Tens of thousands of years after Earth has self-destructed in a horrific civil war, humanity has once again reached for the stars. They have left behind the Old Empire, which spanned Earth and several of the solar system’s gas giant moons. Eventually, near-lightspeed interstellar ships began to spread through the galaxy, terraforming the most likely planets where Homo sapiens might find new homes.
Children of Time (Children of Time #1) by Adrian Tchaikovsky @@@@@ (5 out of 5)
Winner of the Arthur C. Clarke Award
Civil war has rendered Earth lifeless
Now, the technology of the Old Empire has been lost to time. Mere hints of that technology are accessible only to the classicists who labor to translate the old, dead languages of the meager records that survived the Empire’s destruction. But the toxic wastes the war left behind have gradually rendered Earth lifeless. Now humankind cannot rebuild where it has lived for millions of years. The remnants of the human race have set out to relocate elsewhere in starships, each of which houses a half-million people in stasis.
In Adrian Tchaikovsky’s outstanding science fiction epic, Children of Time, one of those immense lifeboats is approaching the nearest terraformed planet after a journey of nearly 2,000 years. What they will encounter there is a nightmare: the unintended consequences of a biological experiment carried out by a lone survivor of the Old Empire: Doctor Avrana Kern.
A mad scientist and her dream of accelerated evolution
In fact, it was Kern’s vision that was the proximate cause of the civil war that destroyed the empire. She had set out for the newly green planet with thousands of monkeys, intending to release them on the surface to build a new, untainted civilization made possible by a nanovirus that will speed up their evolution into thinking beings. Through accelerated evolution, Kern is convinced they will achieve what had eluded the human race: civilization without war. Aided by “the virus that would accelerate the monkeys along their way—they would stride, in a mere century or two, across physical and mental distances that had taken humanity millions of long and hostile years.”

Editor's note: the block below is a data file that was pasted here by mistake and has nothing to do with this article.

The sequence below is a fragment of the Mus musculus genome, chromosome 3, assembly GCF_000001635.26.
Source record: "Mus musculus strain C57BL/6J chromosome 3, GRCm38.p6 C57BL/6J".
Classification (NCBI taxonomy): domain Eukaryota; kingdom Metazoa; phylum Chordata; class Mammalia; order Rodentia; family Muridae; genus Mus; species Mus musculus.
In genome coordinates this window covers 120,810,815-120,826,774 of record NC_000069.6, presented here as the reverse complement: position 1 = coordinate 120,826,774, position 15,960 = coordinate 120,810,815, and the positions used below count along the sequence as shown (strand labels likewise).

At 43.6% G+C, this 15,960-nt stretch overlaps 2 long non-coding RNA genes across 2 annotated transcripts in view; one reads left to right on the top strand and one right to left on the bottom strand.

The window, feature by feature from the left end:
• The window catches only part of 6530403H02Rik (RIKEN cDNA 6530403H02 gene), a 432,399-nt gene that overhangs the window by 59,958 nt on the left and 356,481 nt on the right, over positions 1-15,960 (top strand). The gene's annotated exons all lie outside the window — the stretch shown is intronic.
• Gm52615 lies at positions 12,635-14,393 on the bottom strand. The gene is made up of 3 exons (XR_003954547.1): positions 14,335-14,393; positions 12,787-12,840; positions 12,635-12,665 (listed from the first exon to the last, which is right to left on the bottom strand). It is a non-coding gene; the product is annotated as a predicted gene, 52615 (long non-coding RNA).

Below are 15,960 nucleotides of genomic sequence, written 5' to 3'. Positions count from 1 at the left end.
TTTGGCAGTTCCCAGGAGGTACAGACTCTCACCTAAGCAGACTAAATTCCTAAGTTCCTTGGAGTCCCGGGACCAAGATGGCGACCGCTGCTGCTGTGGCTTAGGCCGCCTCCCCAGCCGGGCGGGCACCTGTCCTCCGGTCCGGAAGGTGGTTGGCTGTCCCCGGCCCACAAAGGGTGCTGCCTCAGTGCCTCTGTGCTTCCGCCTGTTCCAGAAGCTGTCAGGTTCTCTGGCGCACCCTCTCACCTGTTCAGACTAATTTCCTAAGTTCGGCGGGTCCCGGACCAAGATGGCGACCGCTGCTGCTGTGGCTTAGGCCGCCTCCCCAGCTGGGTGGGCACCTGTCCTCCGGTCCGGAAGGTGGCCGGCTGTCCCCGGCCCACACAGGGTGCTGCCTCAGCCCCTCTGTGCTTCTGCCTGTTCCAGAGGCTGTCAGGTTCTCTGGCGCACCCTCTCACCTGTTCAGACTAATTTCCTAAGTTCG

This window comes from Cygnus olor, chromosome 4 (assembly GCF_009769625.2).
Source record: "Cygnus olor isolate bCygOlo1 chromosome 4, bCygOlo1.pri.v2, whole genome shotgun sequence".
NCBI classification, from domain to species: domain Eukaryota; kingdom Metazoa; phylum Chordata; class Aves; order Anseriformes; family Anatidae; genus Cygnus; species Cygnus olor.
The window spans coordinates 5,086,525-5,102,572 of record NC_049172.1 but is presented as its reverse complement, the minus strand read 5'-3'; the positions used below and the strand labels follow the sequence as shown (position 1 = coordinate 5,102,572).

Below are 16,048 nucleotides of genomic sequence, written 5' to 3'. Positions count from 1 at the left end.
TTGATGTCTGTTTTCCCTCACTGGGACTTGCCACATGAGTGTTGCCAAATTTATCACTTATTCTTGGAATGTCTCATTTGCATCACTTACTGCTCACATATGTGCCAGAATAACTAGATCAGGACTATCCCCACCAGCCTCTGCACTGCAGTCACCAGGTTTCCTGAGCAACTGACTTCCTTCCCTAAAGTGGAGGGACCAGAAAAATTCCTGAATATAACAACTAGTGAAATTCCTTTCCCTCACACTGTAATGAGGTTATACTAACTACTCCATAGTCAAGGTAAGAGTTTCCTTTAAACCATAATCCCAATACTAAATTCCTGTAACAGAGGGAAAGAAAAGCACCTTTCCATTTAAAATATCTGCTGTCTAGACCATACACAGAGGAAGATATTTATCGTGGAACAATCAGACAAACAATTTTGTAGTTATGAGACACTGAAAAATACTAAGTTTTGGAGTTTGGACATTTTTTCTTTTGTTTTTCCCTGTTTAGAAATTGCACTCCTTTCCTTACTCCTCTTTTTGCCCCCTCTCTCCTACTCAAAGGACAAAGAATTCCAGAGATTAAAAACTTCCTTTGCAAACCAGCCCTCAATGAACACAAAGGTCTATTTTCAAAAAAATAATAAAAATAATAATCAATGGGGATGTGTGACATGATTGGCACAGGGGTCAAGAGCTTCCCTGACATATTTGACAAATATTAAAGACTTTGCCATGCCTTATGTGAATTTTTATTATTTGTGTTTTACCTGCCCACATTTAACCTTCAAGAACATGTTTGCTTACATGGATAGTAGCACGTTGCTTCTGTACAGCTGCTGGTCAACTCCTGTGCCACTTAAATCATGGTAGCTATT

A cautionary tale of unintended consequences
Kern is, of course, quite mad. Her plan had triggered massive opposition and ultimately civil war within the Empire. And the scheme goes awry no sooner has her ship arrived in orbit around the green planet. Accelerated evolution will take root on the surface, because the nanovirus has been released, but not among the monkeys. The monkeys are all dead. The beneficiaries are the invertebrates introduced through terraforming and already living in large numbers on the planet: spiders, ants, shrimp, beetles.
Tchaikovsky skillfully advances the threads of his tale through short, alternating chapters set on the planet’s surface among the evolving spider population and on board the lifeboat bearing the remnants of humanity. A clash is inevitable. What remains to be seen is which species will dominate the others, and with what consequences.
About the author
Adrian Tchaikovsky (or Czajkowski) is a Polish-British fantasy writer best known for the 10-book Shadows of the Apt series. Children of Time is his sole science fiction work in novel form. Tchaikovsky was born and lives in England. He is a lawyer.
For further reading
I’ve also reviewed three of Adrian Tchaikovsky’s other novels:
- The Expert System’s Brother – An exceedingly clever science fiction story
- Walking to Aldebaran – A science fiction novel that reads like a fever dream
- Firewalkers – A dismal, dystopian future where the climate has run amok
For more good reading, check out:
- The ultimate guide to the all-time best science fiction novels;
- Great sci-fi novels reviewed: my top 10 (plus dozens of runners-up); and
- The top 10 dystopian novels reviewed here (plus dozens of others).
You might also check out Top 10 great popular novels reviewed on this site and Good books about space travel, including both nonfiction and fiction.
And you can always find my most popular reviews, and the most recent ones, plus a guide to this whole site, on the Home Page.